President Trump looks to slash student debt forgiveness program; Philadelphia drops to sixth largest city; new podcasts, and more.
Lawmakers re-introduce “Clean Slate” bill
Pennsylvania lawmakers have reintroduced a bill that would make it simpler for residents to seal certain parts of their criminal records from the public — parts that may be keeping them from getting a job, an apartment, or other necessities of life.
Known as the “Clean Slate,” bill, it would allow state police and the courts to automatically seal all non-violent misdemeanor convictions, including ones for theft, drug possession, and drunken driving.
Philly cheer: “We’re, uh, No. 6!”
But Matt Cabrey, executive director of Select Greater Philadelphia, isn’t running out to reprint marketing materials any time soon, because the population is still growing in the city and the entire region.
In the five-county Philadelphia region alone, each saw its populations tick up, with the largest growth in Chester County, which went from 498,886 in 2010 to an estimated 516,312 in 2016 — a 3.5 percent increase.
How to pay for state law enforcement
State lawmakers have been considering changes on how to pay for coverage by Pennsylvania State Police in communities without local law enforcement.
Rep. Mike Sturla, D-Lancaster, has introduced a bill outlining a detailed scale, but it’s not easy.
The issue arises as the state is cutting funds from the state’s Motor License Fund to state police. The amount was capped at $800 million last year and is scheduled to drop 4 percent annually.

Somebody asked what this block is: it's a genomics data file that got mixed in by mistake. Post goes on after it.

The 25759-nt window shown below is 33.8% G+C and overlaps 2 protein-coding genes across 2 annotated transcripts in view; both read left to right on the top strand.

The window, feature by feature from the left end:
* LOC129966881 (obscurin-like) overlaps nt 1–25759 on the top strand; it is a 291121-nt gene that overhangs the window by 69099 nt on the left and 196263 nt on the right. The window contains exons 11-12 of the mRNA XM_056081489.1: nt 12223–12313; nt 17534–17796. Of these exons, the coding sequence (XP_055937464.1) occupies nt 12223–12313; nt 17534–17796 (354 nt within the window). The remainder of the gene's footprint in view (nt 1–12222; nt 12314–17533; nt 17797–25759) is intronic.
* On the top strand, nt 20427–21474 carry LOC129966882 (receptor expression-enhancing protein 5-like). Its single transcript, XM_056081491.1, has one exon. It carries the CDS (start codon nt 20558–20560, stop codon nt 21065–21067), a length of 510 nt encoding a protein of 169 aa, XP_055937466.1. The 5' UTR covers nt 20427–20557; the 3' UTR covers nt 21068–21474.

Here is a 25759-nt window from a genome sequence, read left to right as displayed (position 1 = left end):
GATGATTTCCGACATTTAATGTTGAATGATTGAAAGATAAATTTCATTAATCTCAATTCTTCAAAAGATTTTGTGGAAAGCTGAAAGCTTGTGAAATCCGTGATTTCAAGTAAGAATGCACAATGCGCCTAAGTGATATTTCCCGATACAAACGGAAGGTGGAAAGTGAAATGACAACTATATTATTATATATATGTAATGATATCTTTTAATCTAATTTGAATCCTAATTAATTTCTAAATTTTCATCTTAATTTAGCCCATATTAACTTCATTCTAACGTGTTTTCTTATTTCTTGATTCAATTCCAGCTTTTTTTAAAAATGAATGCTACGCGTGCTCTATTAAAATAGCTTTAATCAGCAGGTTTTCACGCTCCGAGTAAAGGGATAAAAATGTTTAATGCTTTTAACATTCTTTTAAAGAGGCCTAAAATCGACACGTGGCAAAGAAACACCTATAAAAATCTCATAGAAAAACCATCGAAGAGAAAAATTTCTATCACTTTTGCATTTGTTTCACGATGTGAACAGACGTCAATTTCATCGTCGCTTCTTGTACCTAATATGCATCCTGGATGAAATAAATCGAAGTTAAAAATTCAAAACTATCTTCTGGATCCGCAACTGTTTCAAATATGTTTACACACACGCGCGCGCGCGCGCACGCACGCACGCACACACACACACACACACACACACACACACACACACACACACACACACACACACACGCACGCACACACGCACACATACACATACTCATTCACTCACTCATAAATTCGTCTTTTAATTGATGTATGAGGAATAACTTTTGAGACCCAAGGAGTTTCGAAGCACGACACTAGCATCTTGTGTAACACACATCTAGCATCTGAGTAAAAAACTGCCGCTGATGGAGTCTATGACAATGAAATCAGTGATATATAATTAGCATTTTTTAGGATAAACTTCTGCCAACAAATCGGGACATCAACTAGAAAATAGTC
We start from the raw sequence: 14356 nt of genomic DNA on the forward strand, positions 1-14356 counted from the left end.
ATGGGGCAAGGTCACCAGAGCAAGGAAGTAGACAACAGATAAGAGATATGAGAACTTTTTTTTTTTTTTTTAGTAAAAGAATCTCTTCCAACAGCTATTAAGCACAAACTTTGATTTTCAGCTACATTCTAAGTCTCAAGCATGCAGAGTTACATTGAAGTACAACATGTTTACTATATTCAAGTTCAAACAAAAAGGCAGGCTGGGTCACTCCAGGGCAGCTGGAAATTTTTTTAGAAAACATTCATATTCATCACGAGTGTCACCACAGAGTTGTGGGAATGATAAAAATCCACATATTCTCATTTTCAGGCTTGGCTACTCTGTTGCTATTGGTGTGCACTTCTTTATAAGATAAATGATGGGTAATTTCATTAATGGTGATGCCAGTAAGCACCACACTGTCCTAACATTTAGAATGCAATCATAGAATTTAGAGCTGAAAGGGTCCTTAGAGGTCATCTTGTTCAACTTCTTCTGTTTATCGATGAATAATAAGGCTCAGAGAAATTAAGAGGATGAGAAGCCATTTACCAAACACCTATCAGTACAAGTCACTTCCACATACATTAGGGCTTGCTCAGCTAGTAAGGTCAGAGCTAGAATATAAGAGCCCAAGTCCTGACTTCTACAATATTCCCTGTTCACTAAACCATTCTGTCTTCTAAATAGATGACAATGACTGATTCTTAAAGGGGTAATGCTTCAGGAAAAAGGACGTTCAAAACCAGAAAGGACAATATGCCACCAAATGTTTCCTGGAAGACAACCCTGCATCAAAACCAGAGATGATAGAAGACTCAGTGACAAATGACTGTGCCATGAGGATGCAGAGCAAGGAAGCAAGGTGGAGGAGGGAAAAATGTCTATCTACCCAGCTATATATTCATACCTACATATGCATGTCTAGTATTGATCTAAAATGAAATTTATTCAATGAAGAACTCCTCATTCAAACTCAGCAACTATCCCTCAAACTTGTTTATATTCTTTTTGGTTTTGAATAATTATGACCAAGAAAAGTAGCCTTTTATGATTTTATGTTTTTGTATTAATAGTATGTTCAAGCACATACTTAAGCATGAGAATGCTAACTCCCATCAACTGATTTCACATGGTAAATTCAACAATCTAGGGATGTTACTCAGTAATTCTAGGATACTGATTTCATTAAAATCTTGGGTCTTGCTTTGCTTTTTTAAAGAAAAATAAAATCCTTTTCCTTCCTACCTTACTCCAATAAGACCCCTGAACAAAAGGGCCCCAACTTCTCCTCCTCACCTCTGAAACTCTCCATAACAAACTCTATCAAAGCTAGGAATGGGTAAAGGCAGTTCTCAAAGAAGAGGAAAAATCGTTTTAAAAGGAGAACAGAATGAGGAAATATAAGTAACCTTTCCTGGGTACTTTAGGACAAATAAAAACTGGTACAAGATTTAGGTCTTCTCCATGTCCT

Under Sturla’s proposal, communities that depend on the state police would split the difference each year.
Trump looks to slash Bush’s student debt forgiveness program
The Trump administration is hoping to slash a bill, signed in 2007 by President George W. Bush, that devoted billions in new aid for student loan borrowers and established a new initiative for public service workers: any federal student loan debt left over after 10 years of payments would be forgiven.
The 2007 law won praise from both parties and was embraced as a long-needed overhaul to how the government helps Americans finance opportunities for higher education.
Former Democratic U.S. Rep. George Miller, the lead sponsor, deemed the bipartisan effort “the greatest investment to help students and parents pay for college since the G.I. Bill.”
Trump’s proposed cut is part of a pitch to slash $10.6 billion from federal education initiatives. Officials, according to the documents, would steer some of the savings into increased funding for charter schools and bolstering private and religious school vouchers.
Local investment will help city thrive
Brookings Institution researchers described Philadelphia as a place standing on the brink of being a world-class city. All it will take, they said, is a little leap of faith among the region’s deep-pocket investors and the city will take off with equitable growth.
Brookings was hired by a consortium of the region’s biggest businesses and institutions to study how Philadelphia could turn University City and west Center City into, according to its report, an “innovation district — where research-oriented tech and creative startups are embedded within a growing, amenity-rich residential and commercial environment.”
“Cosby Unraveled”: Check out the new podcast
Comedian. Beloved television star. “America’s Dad.” Accused sexual predator. In June, Bill Cosby faces a jury that will determine whether he’s guilty of drugging and sexually assaulting one of more than 60 women who have accused him of sexual misconduct. The podcast explores Cosby’s beginnings in the projects of North Philadelphia, the heights of his influence, and the causes of his downfall.
In Episode 1, we take a look at Cosby’s North Philadelphia roots and his rise to fame.
New on Grapple: Grappling with race relations
Pennsylvania’s York County, which borders the Mason-Dixon line, has experienced a long history of problems around race relations. In Grapple’s two-part series, reported by Emily Previti, you’ll hear how one school in the city of York is trying to deal with racial tension; what the area went through during the tumultuous 1960s; and how a hip-hop artist and a local mayor are trying to raise awareness around the issue.